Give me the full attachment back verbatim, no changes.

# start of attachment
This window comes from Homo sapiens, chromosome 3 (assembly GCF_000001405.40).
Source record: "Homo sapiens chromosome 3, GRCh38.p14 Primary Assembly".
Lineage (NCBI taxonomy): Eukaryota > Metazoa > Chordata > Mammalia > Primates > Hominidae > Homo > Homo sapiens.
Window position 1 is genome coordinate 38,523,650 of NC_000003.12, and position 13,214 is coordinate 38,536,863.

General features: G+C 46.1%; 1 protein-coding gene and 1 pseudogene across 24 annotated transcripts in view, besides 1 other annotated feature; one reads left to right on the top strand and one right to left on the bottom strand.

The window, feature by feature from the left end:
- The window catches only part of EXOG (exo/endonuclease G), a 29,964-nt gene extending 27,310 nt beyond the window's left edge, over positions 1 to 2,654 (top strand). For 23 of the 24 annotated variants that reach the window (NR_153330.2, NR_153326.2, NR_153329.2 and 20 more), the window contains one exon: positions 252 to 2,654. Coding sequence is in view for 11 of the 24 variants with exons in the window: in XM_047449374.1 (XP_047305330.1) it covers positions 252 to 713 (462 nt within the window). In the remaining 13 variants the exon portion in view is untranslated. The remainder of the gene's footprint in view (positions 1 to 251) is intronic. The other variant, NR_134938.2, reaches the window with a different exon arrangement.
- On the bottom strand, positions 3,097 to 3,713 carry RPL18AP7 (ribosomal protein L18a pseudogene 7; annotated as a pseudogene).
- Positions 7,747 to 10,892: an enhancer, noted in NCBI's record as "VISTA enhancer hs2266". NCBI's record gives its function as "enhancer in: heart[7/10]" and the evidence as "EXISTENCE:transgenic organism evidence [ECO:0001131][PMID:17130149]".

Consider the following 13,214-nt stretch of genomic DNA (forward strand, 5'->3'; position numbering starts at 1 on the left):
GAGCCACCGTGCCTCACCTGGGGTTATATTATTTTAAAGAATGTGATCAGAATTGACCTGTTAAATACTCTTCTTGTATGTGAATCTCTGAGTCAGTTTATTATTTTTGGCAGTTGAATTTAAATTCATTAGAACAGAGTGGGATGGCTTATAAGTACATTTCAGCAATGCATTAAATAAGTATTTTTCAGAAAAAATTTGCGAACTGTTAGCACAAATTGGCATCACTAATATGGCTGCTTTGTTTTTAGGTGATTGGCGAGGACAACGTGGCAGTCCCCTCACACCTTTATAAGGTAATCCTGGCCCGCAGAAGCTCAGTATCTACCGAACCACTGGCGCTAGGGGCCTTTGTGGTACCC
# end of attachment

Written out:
This window comes from Homo sapiens, chromosome 3 (assembly GCF_000001405.40).
Source record: "Homo sapiens chromosome 3, GRCh38.p14 Primary Assembly".
Lineage (NCBI taxonomy): Eukaryota > Metazoa > Chordata > Mammalia > Primates > Hominidae > Homo > Homo sapiens.
Window position 1 is genome coordinate 38,523,650 of NC_000003.12, and position 13,214 is coordinate 38,536,863.

General features: G+C 46.1%; 1 protein-coding gene and 1 pseudogene across 24 annotated transcripts in view, besides 1 other annotated feature; one reads left to right on the top strand and one right to left on the bottom strand.

The window, feature by feature from the left end:
- The window catches only part of EXOG (exo/endonuclease G), a 29,964-nt gene extending 27,310 nt beyond the window's left edge, over positions 1 to 2,654 (top strand). For 23 of the 24 annotated variants that reach the window (NR_153330.2, NR_153326.2, NR_153329.2 and 20 more), the window contains one exon: positions 252 to 2,654. Coding sequence is in view for 11 of the 24 variants with exons in the window: in XM_047449374.1 (XP_047305330.1) it covers positions 252 to 713 (462 nt within the window). In the remaining 13 variants the exon portion in view is untranslated. The remainder of the gene's footprint in view (positions 1 to 251) is intronic. The other variant, NR_134938.2, reaches the window with a different exon arrangement.
- On the bottom strand, positions 3,097 to 3,713 carry RPL18AP7 (ribosomal protein L18a pseudogene 7; annotated as a pseudogene).
- Positions 7,747 to 10,892: an enhancer, noted in NCBI's record as "VISTA enhancer hs2266". NCBI's record gives its function as "enhancer in: heart[7/10]" and the evidence as "EXISTENCE:transgenic organism evidence [ECO:0001131][PMID:17130149]".

Consider the following 13,214-nt stretch of genomic DNA (forward strand, 5'->3'; position numbering starts at 1 on the left):
GAGCCACCGTGCCTCACCTGGGGTTATATTATTTTAAAGAATGTGATCAGAATTGACCTGTTAAATACTCTTCTTGTATGTGAATCTCTGAGTCAGTTTATTATTTTTGGCAGTTGAATTTAAATTCATTAGAACAGAGTGGGATGGCTTATAAGTACATTTCAGCAATGCATTAAATAAGTATTTTTCAGAAAAAATTTGCGAACTGTTAGCACAAATTGGCATCACTAATATGGCTGCTTTGTTTTTAGGTGATTGGCGAGGACAACGTGGCAGTCCCCTCACACCTTTATAAGGTAATCCTGGCCCGCAGAAGCTCAGTATCTACCGAACCACTGGCGCTAGGGGCCTTTGTGGTACCC